Even if you've never heard this term, I bet you can think of someone who fits the description. Pia Mellody is the expert in this field and the following theories come from her book, Facing Love Addiction.
Possibly the most significant characteristic of love addiction is that we assign too much time and value to another person. Love Addicts focus almost completely on the person to whom they are addicted. At the beginning this relationship feels fantastic. The Love Addict feels special, it's a kind of high. They experience relief from the pain of feeling empty, of being alone. The connection is usually intense and finally gives meaning and vitality to the Love Addict's life.
It is believed that people fall into love addiction because of the unhealed pain from childhood abandonment, and the feeling that they cannot be safe in the world without having somebody else hold them up. They cling to a delusional belief that the other party has the power to take care of them, affirm them, and somehow make them complete. Love Addicts usually didn't have enough appropriate bonding with their caregivers, and probably experienced moderate to serious abandonment or neglect in childhood. Because they weren't nurtured for who they were, they have trouble being or liking their natural selves.
Eventually, as Love Addicts try harder and harder to manipulate the other person to live up to the mental image they have created -someone who will care for and love them the way they long to be cared for and loved- they experience repeated disappointments, because no one can satisfy these insatiable desires. Love Addicts begin to retaliate with toxic fighting against what they interpret as a willful failure to love on the part of the other party.
The irony is that while Love Addicts want to avoid being left and want to be connected to someone in a secure way, the close, demanding connection they try to establish is actually enmeshment rather than healthy intimacy - which they also fear, at least unconsciously. This denied fear also comes from the childhood experience of either physical or emotional abandonment. Love Addicts did not experience enough intimacy from their abandoning caregivers to know how to be intimate in a healthy way.
This is the cycle of the Love Addict.
Love Addicts are usually drawn to Love Avoidants, who tend to avoid commitment and healthy intimacy. This makes Love Addicts desperate and needy for their partners' affection, always demanding more out of them. And since they cannot tolerate the thought of being alone, they stay in the relationship, becoming more and more angry. They can't leave, because they fear abandonment; but they can't be comfortable staying, because their desire to be rescued, cared for, and protected isn't being satisfied.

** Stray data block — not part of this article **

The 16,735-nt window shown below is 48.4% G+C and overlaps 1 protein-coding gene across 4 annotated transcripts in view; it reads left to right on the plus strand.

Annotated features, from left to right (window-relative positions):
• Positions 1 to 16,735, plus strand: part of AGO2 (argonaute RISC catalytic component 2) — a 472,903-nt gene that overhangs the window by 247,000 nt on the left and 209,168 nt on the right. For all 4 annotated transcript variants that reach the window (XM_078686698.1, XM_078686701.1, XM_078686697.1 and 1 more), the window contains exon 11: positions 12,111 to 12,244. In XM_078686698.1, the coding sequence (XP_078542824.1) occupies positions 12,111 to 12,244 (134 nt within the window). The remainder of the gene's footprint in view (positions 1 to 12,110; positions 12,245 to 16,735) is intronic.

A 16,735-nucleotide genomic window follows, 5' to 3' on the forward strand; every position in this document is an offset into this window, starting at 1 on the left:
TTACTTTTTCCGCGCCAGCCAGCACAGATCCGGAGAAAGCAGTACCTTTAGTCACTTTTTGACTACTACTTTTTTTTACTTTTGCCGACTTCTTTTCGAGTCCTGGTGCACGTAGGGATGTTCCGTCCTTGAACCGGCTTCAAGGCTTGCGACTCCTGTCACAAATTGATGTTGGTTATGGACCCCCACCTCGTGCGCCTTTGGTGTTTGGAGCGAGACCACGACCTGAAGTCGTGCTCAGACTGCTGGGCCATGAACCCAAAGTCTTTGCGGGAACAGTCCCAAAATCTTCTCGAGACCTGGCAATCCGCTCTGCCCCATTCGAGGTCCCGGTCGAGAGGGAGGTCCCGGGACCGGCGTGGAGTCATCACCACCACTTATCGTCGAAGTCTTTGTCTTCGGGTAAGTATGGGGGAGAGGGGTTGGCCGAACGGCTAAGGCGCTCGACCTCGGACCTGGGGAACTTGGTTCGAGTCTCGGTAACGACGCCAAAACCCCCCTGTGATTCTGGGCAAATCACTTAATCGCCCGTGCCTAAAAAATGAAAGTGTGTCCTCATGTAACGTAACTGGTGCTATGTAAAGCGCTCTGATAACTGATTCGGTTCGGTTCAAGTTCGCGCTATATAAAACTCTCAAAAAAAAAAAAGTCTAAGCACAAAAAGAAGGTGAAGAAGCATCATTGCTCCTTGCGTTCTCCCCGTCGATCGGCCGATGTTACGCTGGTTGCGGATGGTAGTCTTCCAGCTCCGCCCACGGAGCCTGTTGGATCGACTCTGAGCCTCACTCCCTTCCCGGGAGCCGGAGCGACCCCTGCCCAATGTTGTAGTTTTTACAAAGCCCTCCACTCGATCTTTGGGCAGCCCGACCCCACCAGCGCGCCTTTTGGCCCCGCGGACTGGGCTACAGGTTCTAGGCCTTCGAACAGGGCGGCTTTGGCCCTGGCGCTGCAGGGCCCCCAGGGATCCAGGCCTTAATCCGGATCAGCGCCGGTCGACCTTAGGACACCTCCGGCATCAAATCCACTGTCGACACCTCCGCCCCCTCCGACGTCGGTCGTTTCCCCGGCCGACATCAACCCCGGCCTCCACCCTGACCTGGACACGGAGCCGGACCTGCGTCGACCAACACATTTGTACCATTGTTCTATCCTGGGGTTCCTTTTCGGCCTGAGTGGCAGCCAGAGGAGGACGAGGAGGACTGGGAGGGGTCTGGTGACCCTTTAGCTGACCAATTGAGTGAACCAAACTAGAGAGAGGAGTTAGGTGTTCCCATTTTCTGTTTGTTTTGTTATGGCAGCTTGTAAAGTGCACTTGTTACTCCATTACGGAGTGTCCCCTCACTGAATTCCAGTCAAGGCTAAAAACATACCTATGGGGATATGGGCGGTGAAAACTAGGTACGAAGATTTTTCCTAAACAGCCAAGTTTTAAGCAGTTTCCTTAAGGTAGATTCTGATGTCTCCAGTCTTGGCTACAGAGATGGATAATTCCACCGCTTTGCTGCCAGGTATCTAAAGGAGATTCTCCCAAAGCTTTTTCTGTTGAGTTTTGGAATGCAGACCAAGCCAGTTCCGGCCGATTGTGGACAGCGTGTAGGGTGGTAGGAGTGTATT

Love Avoidants, meanwhile, fear intimacy because they believe that they will be drained, engulfed, and controlled by it. This is because in their families, the child was expected to nourish the parent. These enmeshed children get drained dry and used by Mom's or Dad's need for companionship, attention, and love. This experience of childhood enmeshment created a deeply ingrained conviction that more intimacy will bring more misery.
It's complicated, though. Children who have been enmeshed develop the idea that taking care of needy people brings them self-worth. They believe that taking care of needy people is their job. When they stay in relationships, it is often out of duty and to avoid guilt, not love. This is the only way they know how to have relationships.
Paradoxically, while Love Avoidants actively avoid intimacy, they also fear being left. This fear is usually unconscious. Because they were valued for their caregiving, they derived their self-worth from it. Although they resent this role, it's the way they know to receive attention and love. They worry that if they don't allow themselves to be engulfed by their partner, they'll be worthless.
So Love Avoidants have the same two fears as Love Addicts: intimacy and being left. The difference is that what is conscious for one is unconscious for the other. Love Addicts have a strong fear of abandonment and an unconscious fear of intimacy, which causes them unconsciously to pick someone who can't be intimate. Love Avoidants have a strong fear of intimacy, and yet also deep underlying fear of being left. This keeps them on the front edge in relationships, where, for part of the time, they can feel powerful by meeting someone else's needs without being engulfed.